There are only three ways to restore your gun rights in Arkansas after a felony conviction. Expunging your conviction under the First Offender Act, under the Arkansas Drug Court or Veterans Court, or a Pardon from the Governor.

If you were convicted of a misdemeanor that took away your gun rights, like Domestic Battery, Domestic Assault, or if you were convicted of any crime that was changed from Domestic Battery or Domestic Assault, you will also have to get a pardon unless you want to be charged with a crime, test my theory that a misdemeanor expungement restores gun rights, and hope that the judges believe I’m right. Either way, you will want to get an Arkansas misdemeanor expungement as that will make your pardon application look better. If convicted of Domestic Battery, you have to wait five years to restore your rights. Everything else, you can apply for an expungement immediately after conviction. Here is the ATF’s official position on misdemeanor expungements.

Compare the Arkansas misdemeanor expungement statute to the federal law:
§ 16-90-1417, Effect of sealing. “(a) (1) A person whose record has been sealed under this subchapter shall have all privileges and rights restored, and the record that has been sealed shall not affect any of his or her civil rights or liberties unless otherwise specifically provided by law.”
“(3) The effect of this subchapter does not reconfer the right to carry a firearm if that right was removed as the result of a felony conviction.
(b) (1) Upon the entry of the uniform order, the person’s underlying conduct shall be deemed as a matter of law never to have occurred, and the person may state that the underlying conduct did not occur and that a record of the person that was sealed does not exist.”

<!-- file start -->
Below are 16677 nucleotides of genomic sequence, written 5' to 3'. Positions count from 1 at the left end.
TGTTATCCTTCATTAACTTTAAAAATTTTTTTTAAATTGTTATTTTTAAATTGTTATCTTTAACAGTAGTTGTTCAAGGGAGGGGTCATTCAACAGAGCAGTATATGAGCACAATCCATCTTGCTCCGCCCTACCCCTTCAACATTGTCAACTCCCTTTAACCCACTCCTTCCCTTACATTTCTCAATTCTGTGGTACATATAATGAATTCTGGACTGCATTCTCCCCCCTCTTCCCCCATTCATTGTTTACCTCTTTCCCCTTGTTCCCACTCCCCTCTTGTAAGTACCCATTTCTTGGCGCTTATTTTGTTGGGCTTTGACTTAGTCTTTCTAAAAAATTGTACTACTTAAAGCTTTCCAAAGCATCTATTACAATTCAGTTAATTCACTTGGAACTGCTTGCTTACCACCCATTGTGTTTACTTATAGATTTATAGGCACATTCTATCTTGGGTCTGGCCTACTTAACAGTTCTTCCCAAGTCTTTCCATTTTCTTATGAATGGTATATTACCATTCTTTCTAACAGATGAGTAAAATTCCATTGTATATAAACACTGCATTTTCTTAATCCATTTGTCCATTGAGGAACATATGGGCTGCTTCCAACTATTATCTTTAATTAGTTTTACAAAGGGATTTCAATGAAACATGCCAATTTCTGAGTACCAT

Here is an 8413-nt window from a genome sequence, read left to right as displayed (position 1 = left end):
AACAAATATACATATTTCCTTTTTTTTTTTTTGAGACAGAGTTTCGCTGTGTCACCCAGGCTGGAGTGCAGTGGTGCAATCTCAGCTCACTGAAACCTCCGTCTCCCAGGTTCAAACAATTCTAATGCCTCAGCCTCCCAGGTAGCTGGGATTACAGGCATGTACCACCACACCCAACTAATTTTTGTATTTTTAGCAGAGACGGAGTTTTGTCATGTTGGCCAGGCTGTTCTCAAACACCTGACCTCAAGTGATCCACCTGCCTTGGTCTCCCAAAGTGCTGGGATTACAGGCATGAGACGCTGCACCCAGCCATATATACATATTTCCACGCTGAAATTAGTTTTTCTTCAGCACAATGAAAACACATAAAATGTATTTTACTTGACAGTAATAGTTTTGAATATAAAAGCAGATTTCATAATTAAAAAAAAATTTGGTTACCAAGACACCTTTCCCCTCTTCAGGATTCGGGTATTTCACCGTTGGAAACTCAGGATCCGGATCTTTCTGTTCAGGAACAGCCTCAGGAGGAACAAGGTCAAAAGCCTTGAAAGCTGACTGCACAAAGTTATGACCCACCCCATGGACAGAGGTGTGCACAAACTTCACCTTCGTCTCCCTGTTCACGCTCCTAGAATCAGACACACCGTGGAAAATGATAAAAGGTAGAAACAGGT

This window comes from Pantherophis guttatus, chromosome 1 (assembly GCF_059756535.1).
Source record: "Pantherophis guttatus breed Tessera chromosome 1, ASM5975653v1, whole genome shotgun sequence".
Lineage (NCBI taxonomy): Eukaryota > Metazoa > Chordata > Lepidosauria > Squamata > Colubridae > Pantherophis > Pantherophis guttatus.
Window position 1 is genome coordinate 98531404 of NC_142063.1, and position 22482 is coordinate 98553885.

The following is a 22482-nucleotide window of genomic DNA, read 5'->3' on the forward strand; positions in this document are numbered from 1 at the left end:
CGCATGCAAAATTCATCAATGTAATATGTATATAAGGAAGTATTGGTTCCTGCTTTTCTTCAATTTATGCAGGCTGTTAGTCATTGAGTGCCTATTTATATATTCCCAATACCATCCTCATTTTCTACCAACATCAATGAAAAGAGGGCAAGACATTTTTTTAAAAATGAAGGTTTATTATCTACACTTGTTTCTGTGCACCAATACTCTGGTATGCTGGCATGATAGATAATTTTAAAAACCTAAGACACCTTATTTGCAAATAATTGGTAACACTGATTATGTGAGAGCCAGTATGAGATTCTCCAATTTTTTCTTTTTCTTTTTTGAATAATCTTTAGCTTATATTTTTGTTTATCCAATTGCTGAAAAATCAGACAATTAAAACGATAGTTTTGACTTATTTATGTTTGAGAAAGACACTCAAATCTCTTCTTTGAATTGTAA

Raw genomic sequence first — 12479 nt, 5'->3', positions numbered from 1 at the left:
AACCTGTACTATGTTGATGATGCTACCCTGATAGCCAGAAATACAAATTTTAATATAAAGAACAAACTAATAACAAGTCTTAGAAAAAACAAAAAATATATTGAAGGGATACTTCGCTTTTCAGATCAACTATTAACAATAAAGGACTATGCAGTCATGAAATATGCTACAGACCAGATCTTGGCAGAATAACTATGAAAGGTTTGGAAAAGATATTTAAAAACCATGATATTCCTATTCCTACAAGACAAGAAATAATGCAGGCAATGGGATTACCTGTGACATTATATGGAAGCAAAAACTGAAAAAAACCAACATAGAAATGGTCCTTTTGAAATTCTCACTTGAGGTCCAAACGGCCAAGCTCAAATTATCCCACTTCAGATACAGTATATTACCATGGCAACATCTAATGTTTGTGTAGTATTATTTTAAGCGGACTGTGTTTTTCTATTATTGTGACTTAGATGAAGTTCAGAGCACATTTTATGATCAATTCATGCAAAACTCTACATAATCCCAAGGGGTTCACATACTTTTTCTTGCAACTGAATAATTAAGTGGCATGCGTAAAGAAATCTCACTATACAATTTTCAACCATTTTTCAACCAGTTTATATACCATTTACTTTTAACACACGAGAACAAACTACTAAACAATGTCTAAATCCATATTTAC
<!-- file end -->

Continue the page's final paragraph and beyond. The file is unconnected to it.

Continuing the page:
Title United States Code 18 §921(a)(20)(B) states:
“(B) any State offense classified by the laws of the State as a misdemeanor and punishable by a term of imprisonment of two years or less. What constitutes a conviction of such a crime shall be determined in accordance with the law of the jurisdiction in which the proceedings were held. Any conviction which has been expunged, or set aside or for which a person has been pardoned or has had civil rights restored shall not be considered a conviction for purposes of this chapter, unless such pardon, expungement, or restoration of civil rights expressly provides that the person may not ship, transport, possess, or receive firearms.”

Until you get your gun rights back, you can buy this sweet Fort Smith themed airsoft gun based on Miss Laura’s (a frontier brothel that is still in operation as a museum) from

This particular blog post is not particularly informative, but if you click on the links above it should answer your questions more fully regarding the specifics of pardons and expungements.

If you need help in Fort Smith, Van Buren, or Fayetteville, Arkansas in restoring your right to bear arms, give one of our attorneys a call or shoot us an email at (479) 782-1125 or

This is a complicated issue. This blog is not legal advice. We do not represent you.

I’ve written blogs on the two most common statutes used to expunge misdemeanors and felonies in Arkansas and they are:

The Arkansas Felony Comprehensive Criminal Record Sealing Act of 2013.

The Arkansas Misdemeanor Comprehensive Criminal Record Sealing Act of 2013.

The rest of the Arkansas expungement statutes are much rarer:

The First Offender Act (Act 346) of 1975 ACA 16-93-301.

Arkansas “Clean Slate” Provision of 1975 and 2011. (ACA 5-4-311, repealed and recodified under 16-93-314).

The Arkansas Youthful Offender Alternative Service Act.

The Arkansas Uniform Expungement Act of 1995 (repealed, don’t read this one).

The Arkansas Controlled Substances Act Discharge and Dismissal Statute (ACA 5-64-413) (Act 1994 of 2005).

Arkansas Drug Court Expungements

Arkansas Juvenile Expungements (ACA 9-27-309).

Arkansas Governor’s Pardons